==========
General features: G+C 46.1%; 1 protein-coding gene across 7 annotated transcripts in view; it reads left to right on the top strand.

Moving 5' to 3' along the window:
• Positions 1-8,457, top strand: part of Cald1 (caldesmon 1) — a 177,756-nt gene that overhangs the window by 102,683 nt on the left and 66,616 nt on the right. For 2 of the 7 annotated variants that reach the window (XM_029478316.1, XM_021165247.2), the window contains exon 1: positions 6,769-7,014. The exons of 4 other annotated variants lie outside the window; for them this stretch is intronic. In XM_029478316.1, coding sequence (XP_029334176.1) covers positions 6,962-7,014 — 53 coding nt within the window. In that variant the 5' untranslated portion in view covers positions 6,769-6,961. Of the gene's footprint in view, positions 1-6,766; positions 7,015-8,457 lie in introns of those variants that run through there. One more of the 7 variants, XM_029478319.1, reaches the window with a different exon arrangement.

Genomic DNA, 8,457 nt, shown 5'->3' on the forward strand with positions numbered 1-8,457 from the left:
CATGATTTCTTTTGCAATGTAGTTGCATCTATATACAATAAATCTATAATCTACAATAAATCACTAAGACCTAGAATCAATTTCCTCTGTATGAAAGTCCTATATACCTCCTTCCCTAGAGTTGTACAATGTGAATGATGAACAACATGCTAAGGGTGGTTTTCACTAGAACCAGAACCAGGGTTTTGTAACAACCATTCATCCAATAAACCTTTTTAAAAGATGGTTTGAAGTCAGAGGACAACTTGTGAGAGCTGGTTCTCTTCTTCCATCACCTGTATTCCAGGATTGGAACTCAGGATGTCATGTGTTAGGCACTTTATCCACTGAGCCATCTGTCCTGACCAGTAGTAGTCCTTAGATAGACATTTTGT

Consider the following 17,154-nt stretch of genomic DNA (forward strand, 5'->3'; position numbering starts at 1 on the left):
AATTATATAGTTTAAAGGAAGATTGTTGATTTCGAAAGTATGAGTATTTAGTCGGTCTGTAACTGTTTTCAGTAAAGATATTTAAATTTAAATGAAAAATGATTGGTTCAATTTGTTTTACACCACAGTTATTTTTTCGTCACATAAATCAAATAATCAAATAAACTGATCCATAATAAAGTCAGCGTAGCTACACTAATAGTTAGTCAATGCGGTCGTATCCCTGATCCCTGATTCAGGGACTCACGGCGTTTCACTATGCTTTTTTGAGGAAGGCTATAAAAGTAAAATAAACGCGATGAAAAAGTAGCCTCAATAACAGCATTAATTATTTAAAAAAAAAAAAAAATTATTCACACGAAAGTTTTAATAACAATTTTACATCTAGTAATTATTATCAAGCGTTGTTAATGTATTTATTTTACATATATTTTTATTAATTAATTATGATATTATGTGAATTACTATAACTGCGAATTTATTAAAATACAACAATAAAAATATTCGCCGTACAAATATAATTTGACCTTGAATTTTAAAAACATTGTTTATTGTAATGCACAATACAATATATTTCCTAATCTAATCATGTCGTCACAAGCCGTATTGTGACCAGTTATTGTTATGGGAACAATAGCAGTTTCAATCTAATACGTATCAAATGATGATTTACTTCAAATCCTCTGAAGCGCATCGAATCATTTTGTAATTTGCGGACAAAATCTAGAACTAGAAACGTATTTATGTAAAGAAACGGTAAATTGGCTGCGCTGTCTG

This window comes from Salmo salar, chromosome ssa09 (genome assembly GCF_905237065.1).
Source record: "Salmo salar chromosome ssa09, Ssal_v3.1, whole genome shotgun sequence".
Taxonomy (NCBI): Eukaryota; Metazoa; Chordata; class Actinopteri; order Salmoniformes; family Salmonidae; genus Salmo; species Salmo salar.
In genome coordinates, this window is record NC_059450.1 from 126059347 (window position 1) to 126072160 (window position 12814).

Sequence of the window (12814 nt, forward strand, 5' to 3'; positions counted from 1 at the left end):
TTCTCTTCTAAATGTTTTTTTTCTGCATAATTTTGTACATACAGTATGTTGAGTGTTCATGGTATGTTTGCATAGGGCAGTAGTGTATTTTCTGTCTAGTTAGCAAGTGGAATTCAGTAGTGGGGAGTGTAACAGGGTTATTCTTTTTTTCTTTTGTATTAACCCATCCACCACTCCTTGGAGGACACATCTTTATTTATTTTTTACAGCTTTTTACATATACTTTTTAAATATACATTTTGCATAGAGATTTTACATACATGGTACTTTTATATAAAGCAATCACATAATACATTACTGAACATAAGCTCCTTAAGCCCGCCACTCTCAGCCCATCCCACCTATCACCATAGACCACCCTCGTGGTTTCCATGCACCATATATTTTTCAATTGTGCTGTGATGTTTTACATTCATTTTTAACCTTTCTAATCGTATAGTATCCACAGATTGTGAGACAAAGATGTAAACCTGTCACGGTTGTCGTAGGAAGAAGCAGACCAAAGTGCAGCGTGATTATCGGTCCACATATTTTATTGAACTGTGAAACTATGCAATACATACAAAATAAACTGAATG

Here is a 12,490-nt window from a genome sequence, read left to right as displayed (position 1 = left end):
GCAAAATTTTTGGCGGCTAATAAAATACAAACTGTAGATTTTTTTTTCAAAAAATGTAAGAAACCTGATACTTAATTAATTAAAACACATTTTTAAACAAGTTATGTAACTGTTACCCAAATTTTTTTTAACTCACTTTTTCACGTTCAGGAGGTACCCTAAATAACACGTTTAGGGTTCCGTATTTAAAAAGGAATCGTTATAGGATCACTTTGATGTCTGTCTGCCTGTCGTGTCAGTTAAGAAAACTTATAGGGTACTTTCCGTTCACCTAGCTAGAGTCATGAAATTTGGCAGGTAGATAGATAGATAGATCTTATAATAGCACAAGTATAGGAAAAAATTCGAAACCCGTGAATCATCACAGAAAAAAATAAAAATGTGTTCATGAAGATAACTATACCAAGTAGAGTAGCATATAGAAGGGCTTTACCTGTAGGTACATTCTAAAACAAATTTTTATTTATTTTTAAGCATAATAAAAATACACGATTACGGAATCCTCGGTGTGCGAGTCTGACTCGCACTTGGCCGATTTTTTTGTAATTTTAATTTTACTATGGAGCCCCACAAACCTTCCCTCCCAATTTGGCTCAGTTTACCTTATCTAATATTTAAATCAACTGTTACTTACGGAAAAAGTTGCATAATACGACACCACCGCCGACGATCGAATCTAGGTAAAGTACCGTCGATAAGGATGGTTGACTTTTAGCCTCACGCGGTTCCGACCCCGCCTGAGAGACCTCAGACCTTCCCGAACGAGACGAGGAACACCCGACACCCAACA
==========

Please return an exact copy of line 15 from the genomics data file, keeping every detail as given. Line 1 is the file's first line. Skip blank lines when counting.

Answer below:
GCAAAATTTTTGGCGGCTAATAAAATACAAACTGTAGATTTTTTTTTCAAAAAATGTAAGAAACCTGATACTTAATTAATTAAAACACATTTTTAAACAAGTTATGTAACTGTTACCCAAATTTTTTTTAACTCACTTTTTCACGTTCAGGAGGTACCCTAAATAACACGTTTAGGGTTCCGTATTTAAAAAGGAATCGTTATAGGATCACTTTGATGTCTGTCTGCCTGTCGTGTCAGTTAAGAAAACTTATAGGGTACTTTCCGTTCACCTAGCTAGAGTCATGAAATTTGGCAGGTAGATAGATAGATAGATCTTATAATAGCACAAGTATAGGAAAAAATTCGAAACCCGTGAATCATCACAGAAAAAAATAAAAATGTGTTCATGAAGATAACTATACCAAGTAGAGTAGCATATAGAAGGGCTTTACCTGTAGGTACATTCTAAAACAAATTTTTATTTATTTTTAAGCATAATAAAAATACACGATTACGGAATCCTCGGTGTGCGAGTCTGACTCGCACTTGGCCGATTTTTTTGTAATTTTAATTTTACTATGGAGCCCCACAAACCTTCCCTCCCAATTTGGCTCAGTTTACCTTATCTAATATTTAAATCAACTGTTACTTACGGAAAAAGTTGCATAATACGACACCACCGCCGACGATCGAATCTAGGTAAAGTACCGTCGATAAGGATGGTTGACTTTTAGCCTCACGCGGTTCCGACCCCGCCTGAGAGACCTCAGACCTTCCCGAACGAGACGAGGAACACCCGACACCCAACA